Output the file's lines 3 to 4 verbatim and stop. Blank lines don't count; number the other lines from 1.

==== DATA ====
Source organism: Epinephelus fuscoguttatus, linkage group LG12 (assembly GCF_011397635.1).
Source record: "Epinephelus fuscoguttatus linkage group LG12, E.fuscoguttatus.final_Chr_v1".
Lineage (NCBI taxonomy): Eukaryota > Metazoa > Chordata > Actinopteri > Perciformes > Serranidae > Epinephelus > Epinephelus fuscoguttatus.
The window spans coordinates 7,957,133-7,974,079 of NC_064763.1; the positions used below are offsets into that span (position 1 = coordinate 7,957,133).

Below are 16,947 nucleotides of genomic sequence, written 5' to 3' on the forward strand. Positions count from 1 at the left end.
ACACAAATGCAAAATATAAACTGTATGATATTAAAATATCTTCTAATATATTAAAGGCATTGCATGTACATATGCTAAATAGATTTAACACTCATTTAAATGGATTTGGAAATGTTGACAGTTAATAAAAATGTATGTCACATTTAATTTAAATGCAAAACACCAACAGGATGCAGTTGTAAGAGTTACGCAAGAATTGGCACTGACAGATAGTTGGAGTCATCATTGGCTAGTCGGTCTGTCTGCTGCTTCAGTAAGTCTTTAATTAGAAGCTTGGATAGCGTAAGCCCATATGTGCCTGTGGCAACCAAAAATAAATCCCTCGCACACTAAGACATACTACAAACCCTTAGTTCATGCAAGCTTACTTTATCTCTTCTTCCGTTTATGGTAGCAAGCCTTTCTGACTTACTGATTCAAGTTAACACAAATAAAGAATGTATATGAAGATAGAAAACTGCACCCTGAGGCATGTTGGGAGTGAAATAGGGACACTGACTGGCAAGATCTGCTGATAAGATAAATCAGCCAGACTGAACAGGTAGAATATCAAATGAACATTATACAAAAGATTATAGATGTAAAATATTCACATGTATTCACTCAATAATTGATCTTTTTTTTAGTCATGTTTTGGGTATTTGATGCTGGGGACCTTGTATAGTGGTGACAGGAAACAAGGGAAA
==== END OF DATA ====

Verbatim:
Lineage (NCBI taxonomy): Eukaryota > Metazoa > Chordata > Actinopteri > Perciformes > Serranidae > Epinephelus > Epinephelus fuscoguttatus.
The window spans coordinates 7,957,133-7,974,079 of NC_064763.1; the positions used below are offsets into that span (position 1 = coordinate 7,957,133).